Sprichst du Deutsch? A recent study reveals that being bilingual can be a great plus in resumes and a cognitive helper later in life.
According to a study published in the journal Neurobiology of Aging, being bilingual may also help cognitive functioning later in life. German researchers analyzed hundreds of elderly patients and discovered that those who claimed to have spoken two languages regularly at a young age performed better on learning, memory, language, and self-control tests than those who spoke just one.
The results support previous research from the past two decades that suggests bilingualism shields against dementia and cognitive decline in older persons.
Though not all of their findings have been agreed upon, researchers have recently learned more about bilingualism and the aging brain. Per prior research, those who speak two languages fluently tend to experience dementia at a later age than those who only speak one language.
However, studies still need to demonstrate an advantage of bilingualism. Since multilingual individuals can easily switch between two languages, neuroscientists speculate that they may be able to apply similar tactics to other abilities, such as multitasking, emotion regulation, and self-control, that help prevent dementia in the future.
The 746 participants in the research ranged in age from 59 to 76. About 40% of the participants had standard memory, whereas the remaining volunteers were patients in memory clinics with memory loss or disorientation. Each participant was administered a range of vocabulary, memory, attention, and math activities.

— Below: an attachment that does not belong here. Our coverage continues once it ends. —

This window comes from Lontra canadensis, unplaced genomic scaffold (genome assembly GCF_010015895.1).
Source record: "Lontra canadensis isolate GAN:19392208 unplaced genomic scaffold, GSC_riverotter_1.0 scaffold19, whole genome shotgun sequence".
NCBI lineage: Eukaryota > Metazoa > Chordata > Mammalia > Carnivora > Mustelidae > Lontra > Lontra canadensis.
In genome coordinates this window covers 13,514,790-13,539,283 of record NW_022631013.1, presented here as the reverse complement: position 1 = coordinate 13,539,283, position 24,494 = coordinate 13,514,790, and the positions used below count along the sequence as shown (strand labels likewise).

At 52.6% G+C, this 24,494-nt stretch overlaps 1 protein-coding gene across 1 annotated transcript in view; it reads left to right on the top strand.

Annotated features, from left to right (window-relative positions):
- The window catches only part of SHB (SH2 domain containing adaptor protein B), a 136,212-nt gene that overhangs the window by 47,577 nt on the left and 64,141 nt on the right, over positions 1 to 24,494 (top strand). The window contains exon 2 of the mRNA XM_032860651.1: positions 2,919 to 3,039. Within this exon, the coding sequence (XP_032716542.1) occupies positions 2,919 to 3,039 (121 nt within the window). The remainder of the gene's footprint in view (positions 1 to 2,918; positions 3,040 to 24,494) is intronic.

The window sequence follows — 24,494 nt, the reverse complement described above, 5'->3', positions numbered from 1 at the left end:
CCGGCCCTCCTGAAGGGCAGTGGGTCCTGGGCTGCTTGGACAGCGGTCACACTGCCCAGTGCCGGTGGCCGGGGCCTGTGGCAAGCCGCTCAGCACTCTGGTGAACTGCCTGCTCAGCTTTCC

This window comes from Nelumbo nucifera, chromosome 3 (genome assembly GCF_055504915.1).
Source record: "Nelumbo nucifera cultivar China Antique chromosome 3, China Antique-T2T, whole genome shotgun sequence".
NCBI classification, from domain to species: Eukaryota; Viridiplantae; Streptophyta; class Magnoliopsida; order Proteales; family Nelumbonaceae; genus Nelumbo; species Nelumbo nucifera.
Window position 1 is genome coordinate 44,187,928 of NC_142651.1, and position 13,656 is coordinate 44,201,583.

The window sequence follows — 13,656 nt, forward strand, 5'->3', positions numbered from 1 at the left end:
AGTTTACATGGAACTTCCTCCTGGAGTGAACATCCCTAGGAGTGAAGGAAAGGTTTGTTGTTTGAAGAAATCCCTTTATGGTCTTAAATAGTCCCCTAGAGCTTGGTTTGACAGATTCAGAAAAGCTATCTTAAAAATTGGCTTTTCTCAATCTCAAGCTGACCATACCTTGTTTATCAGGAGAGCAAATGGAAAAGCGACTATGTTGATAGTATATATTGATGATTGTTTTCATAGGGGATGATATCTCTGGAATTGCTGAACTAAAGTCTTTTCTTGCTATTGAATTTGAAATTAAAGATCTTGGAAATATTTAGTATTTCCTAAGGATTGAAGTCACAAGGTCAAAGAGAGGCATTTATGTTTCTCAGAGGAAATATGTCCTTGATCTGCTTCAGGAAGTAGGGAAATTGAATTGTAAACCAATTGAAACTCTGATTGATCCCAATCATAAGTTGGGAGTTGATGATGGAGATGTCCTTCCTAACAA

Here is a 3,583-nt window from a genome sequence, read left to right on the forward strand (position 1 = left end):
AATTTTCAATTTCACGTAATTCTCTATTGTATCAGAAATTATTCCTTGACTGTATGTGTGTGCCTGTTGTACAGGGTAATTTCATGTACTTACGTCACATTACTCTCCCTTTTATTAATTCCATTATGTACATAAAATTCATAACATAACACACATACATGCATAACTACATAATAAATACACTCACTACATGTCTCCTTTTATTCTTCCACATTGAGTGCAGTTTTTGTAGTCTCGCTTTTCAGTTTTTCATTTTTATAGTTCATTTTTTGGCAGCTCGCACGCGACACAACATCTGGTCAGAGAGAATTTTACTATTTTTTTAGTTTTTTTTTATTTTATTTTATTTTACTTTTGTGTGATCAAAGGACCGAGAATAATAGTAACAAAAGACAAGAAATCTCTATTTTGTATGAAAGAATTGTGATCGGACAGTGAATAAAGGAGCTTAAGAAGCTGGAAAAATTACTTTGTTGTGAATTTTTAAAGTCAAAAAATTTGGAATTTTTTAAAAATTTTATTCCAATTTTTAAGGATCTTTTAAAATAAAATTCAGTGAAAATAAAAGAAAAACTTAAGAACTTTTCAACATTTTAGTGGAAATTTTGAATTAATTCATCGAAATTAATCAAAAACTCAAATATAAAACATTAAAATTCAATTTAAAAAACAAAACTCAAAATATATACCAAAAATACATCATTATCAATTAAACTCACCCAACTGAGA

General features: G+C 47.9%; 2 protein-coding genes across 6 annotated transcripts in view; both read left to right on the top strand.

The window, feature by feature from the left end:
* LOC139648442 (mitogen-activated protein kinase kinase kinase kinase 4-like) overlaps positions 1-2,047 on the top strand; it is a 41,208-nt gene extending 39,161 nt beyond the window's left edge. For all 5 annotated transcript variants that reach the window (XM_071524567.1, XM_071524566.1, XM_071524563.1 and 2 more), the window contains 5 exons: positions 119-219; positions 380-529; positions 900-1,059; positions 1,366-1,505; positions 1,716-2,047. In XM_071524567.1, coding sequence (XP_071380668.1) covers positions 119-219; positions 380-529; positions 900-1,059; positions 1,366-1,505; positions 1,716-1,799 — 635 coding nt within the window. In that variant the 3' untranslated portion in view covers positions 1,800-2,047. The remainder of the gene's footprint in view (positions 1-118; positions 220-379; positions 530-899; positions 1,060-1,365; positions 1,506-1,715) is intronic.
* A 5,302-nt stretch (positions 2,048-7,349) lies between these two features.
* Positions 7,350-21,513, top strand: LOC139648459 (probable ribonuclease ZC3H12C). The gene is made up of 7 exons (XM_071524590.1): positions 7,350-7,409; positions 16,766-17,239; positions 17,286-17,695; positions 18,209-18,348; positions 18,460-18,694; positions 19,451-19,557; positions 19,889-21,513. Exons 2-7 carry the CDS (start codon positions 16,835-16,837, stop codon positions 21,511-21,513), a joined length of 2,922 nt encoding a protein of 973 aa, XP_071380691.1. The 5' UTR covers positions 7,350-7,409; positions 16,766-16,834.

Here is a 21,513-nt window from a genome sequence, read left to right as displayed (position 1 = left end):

For instance, they were required to remember previously identified things, spell words backward, follow three-part instructions, and imitate drawings that were shown to them.
Compared to volunteers who were not bilingual at similar ages, those who said they used a second language daily between the ages of 13 and 30 or between the ages of 30 and 65 performed better on tests of language, memory, focus, attention, and decision-making.
A novel strategy is to look into bilingualism at various phases of life, says Boon Lead Tee, a neurologist at the University of California, San Francisco, with The New York Times.
She says that the study's authors may produce further innovative conclusions with the study's impressively high sample size, such as whether the age at which a person learned each language impacted that person's cognition in later life. She warned that the study only continuously examined using two languages for extended periods as one element of bilingualism.
Another element, such as the age at which the two languages were encoded into memory, or the specific demographic or life circumstances of bilingual individuals, maybe the reason for the beneficial benefits on cognition. Other experts concurred that if participants were questioned about their use of a second language once a week or even less often as opposed to every day, the outcomes might have been different.
"I think there isn't a definition that everybody agrees upon, and I think there will never be because being bilingual is a full spectrum," says a language researcher at Harvard University, Esti Blanco-Elorrieta.
Additionally, Blanco-Elorrieta, a multilingual person who knows Basque, English, German, and Spanish, stressed the importance of future studies examining the broader advantages of bilingualism.
She concludes: "The advantage of being bilingual doesn't really lie on these milliseconds of advantage that one can have in a cognitive task. I think the importance of being bilingual is being able to communicate with two cultures and two ways of seeing the world."
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